German Cathedral to display relics of saint corona, the saint that resists epidemics
London, March 28, 2020 (AltAfrica)-Germany’s Aachen Cathedral has dug out the relics of little-known Saint Corona, believed to be a patron saint of resisting epidemics, from its treasure chamber and is polishing up her elaborate shrine to go on display once the coronavirus pandemic has passed.
The pandemic, confirmed to have infected nearly half a million people worldwide, including more than 30,000 in Germany, has boosted public interest in the Christian martyr, believed to have been killed by the Romans around 1,800 years ago.
The cathedral had planned even before the coronavirus outbreak to display St. Corona’s shrine this summer as part of an exhibition on gold craftsmanship. It is not clear when people will now be able to view the shrine due to tough restrictions on gatherings imposed to help combat the spread of the virus.
But experts are painstakingly cleaning the gold, bronze and ivory shrine, which has been hidden from public view for the last 25 years, in preparation for when it can go on display.
“We have brought the shrine out a bit earlier than planned and now we expect more interest due to the virus,” said Aachen Cathedral spokeswoman Daniela Loevenich.
Corona is believed to have been only about 16 years old when the Romans killed her for professing the Christian faith.
The girl suffered a particularly excruciating death, according to legend. She was tied to two bent palm trees and then torn apart as the trunks were released.
“That is a very gruesome story and led to her also becoming the patron of lumberjacks,” said Brigitte Falk, head of Aachen Cathedral Treasure Chamber.
Corona’s relics, brought to Aachen by King Otto III in 997, were kept in a tomb underneath a slab in the cathedral – which can still be seen – until 1911-12 when they were placed in the shrine, which is 93 centimetres tall and weighs 98 kilograms.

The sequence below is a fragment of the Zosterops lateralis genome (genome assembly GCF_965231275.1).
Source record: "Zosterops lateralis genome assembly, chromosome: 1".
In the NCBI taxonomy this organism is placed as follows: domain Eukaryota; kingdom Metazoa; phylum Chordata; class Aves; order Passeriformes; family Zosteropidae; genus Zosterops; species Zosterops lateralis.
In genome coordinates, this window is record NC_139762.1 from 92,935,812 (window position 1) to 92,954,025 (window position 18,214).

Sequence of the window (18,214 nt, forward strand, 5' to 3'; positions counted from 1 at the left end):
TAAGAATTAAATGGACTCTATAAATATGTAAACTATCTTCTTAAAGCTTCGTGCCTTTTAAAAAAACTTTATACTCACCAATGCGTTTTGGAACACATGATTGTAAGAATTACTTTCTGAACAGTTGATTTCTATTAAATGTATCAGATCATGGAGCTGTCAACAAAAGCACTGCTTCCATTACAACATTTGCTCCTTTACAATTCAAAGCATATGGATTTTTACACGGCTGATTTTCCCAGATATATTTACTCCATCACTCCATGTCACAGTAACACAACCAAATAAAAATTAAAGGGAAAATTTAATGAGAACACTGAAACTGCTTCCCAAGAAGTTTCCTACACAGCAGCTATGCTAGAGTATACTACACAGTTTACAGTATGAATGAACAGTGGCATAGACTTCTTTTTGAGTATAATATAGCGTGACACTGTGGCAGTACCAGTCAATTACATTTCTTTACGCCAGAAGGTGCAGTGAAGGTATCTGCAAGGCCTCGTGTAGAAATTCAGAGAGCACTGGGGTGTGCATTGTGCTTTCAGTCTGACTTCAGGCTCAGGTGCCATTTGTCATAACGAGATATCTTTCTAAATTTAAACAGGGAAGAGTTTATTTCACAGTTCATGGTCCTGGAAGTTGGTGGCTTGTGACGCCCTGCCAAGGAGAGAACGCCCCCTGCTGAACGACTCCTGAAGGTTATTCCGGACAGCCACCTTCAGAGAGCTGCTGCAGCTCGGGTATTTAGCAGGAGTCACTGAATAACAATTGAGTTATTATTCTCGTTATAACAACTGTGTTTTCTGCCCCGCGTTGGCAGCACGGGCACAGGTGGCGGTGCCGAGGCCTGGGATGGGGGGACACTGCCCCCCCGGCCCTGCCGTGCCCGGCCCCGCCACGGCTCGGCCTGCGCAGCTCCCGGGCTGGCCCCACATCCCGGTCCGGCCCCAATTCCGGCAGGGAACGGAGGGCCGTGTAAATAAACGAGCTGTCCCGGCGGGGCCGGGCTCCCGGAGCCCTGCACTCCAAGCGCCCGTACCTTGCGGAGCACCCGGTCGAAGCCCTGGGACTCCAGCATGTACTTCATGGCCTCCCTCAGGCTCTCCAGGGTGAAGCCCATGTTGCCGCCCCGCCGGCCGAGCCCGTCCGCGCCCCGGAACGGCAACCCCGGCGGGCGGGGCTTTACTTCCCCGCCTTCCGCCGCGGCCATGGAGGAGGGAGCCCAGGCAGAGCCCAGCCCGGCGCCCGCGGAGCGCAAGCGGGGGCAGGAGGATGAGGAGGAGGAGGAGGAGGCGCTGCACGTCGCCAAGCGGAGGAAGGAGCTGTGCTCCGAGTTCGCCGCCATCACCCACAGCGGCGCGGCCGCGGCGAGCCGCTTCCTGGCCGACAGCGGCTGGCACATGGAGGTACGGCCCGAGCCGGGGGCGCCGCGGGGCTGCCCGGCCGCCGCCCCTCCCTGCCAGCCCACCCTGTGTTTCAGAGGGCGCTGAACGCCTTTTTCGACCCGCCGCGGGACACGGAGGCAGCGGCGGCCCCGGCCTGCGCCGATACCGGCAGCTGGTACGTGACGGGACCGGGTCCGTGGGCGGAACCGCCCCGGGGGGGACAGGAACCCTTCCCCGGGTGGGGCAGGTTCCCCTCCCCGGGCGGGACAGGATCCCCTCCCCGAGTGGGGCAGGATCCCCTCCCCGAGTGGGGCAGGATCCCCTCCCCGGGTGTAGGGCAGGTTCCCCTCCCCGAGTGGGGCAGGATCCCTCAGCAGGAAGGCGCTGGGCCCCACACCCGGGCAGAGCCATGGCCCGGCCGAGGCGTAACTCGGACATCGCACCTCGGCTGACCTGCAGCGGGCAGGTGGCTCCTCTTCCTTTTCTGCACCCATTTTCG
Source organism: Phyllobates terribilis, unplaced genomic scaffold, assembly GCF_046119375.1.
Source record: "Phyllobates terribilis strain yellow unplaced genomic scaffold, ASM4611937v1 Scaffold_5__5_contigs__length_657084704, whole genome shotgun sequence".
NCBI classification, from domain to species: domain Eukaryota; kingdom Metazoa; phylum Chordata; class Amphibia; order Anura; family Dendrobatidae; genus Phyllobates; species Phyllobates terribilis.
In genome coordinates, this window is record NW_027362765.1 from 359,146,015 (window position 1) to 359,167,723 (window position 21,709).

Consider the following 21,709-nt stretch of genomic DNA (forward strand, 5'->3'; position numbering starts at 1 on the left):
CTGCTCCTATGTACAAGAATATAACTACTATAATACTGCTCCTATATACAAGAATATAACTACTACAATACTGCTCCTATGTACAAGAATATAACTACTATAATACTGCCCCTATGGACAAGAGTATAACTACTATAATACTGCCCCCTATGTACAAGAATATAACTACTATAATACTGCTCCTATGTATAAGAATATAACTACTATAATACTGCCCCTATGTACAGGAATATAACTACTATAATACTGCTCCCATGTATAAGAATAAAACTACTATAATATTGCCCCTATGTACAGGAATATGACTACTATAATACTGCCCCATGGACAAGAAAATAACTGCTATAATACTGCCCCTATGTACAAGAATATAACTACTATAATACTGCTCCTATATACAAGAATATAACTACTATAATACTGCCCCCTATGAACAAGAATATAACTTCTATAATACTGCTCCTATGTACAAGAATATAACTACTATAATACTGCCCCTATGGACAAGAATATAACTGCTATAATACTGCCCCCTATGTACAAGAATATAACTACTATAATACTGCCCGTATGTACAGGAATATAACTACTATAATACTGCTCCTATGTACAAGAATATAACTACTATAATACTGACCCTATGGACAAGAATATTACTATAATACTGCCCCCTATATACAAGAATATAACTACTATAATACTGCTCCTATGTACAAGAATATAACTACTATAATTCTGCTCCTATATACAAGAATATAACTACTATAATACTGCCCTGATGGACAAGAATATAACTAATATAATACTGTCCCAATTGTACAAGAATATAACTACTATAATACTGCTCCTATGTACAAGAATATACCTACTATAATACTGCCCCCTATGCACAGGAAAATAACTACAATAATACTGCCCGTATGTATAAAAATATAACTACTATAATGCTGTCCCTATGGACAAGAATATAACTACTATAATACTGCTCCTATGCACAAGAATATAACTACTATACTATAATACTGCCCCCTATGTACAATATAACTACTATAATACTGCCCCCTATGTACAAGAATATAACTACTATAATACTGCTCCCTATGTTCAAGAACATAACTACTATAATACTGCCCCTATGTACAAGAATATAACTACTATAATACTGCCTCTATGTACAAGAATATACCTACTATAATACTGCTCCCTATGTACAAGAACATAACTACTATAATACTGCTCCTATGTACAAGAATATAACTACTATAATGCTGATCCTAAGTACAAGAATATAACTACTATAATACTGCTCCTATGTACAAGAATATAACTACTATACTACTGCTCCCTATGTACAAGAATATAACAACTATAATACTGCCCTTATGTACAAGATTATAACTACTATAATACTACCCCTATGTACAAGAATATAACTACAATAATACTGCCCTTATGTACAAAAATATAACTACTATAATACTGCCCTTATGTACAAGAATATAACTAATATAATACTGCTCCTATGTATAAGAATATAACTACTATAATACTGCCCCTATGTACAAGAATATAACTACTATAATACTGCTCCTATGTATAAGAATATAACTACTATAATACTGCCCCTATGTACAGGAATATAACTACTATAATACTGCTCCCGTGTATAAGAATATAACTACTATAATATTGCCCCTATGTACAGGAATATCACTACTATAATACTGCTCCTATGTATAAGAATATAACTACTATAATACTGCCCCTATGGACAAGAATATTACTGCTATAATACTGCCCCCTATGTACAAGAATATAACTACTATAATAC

While the cathedral stresses that Corona is the patron saint of resisting all epidemics, there is some debate over whether that is actually accurate.
“There is a St. Corona, and her remains are in Anzu, a town in northern Italy but her story is complicated, and there is reason to believe she may have been invented,” says Candida Moss, the Edward Cadbury Professor of Theology at the University of Birmingham, U.K.
Moss says Corona is actually the patron saint of treasure hunters.
And according to the Catholic News Service, people seeking help in times of trouble often prayed St. Corona. People believed she had a positive influence regarding money matters, with “coronae” (crowns) being the name given to coins. As a result, treasure-hunters often invoked her name.
“She’s not the patron saint of pandemics or infectious diseases. St. Edmund and St. Roch are, Moss says.
St. Corona’s story is recorded centuries after she reportedly lived near what is now Syria, according to the scholar. Her name comes from the vision of two crowns she reportedly saw, according to later legends — one for herself and one for St. Victor, with whom she generally is depicted.
The coronavirus is so-called because, under a microscope, it looks like a globe with little globules, resembling a crown.
In Latin corona means crown or garland.